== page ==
The Death Warrant of Charles I, 1649

On the 6th of January 1649 the House of Commons passed an Act appointing one hundred and thirty five commissioners to be a High Court of Justice to try King Charles I. In spite of many defections and of doubts about procedure, the court met formally for the first time on the 20th January in Westminster Hall and by the 26th, after hearing depositions from thirty three witnesses, the commissioners had agreed amongst themselves to condemn the king to death. On Saturday the 27th their sentence was pronounced in open court.

By then the death warrant had already been drawn up, with blanks for the time and place of the execution, which a committee was left to arrange. Some signatures - perhaps the first twenty eight - may well have been collected at that stage. Nothing could be done on the Sunday but, once the details of the execution had been approved on Monday the 29th, the blanks were filled in and the warrant was taken into the Painted Chamber where the remaining signatures were added. Ultimately, fifty nine of the sixty seven commissioners who had pronounced judgement signed the warrant.

The story that Cromwell had to browbeat some of the commissioners into signing is unproven, but certainly there had been a delay in settling the arrangements which the warrant had not allowed for. It therefore became necessary to erase the dates and replace them with 'XXIXth' January and 'uppon Saturday last'. Presumably also two of the original army officers to whom the warrant was addressed had refused to serve and the names of Hacker and Phayre were substituted. Other alterations may represent corrections to scribal errors though it was not clear Gregory Clement wrote his name over an erasure or whether his name was (incompletely) erased in 1652 because of his scandalous behaviour.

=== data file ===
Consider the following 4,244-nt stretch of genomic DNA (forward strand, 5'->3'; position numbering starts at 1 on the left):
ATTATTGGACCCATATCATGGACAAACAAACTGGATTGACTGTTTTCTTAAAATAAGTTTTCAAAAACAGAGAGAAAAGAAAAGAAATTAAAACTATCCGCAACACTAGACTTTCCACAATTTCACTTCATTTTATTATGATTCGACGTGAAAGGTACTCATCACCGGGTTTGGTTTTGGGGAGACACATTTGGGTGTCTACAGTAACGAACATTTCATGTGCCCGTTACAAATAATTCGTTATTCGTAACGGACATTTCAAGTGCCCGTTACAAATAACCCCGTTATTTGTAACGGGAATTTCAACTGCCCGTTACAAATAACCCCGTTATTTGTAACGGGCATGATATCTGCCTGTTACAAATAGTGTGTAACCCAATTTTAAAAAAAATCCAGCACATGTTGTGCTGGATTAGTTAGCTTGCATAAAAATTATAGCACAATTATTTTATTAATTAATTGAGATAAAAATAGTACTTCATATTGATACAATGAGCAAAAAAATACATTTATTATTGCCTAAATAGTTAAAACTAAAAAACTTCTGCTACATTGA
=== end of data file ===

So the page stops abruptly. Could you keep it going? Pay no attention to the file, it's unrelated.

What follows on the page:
On the 30th January Charles I went to execution on a scaffold erected outside the Banqueting Hall in Whitehall. The death Warrant remained in Colonel Hacker's possession until the restoration of Charles II in 1660 when Hacker, then a prisoner in the Tower of London, was ordered by the House of Lords to surrender the warrant to them. Since then the document has remained in their custody, at first in the Jewel Tower at Westminster, from 1851 on display in the House of Lords Library, and from 1979 in the Royal Gallery. Over the centuries it became worn and faded and even in 1800 it was 'not in a perfect state of preservation', but it is still fully legible under ultra-violet light. Unfortunately, even with the aid of a digital scanner, it is not possible to recover the words erased in 1649. On the back of the warrant is written in a seventeenth-century hand: 'The bloody Warr[an]t for murthering the King'.

The document is on a piece of parchment which measures 43.8 cm x 21 cm. All the seals are of red wax, some of which are broken or obscured.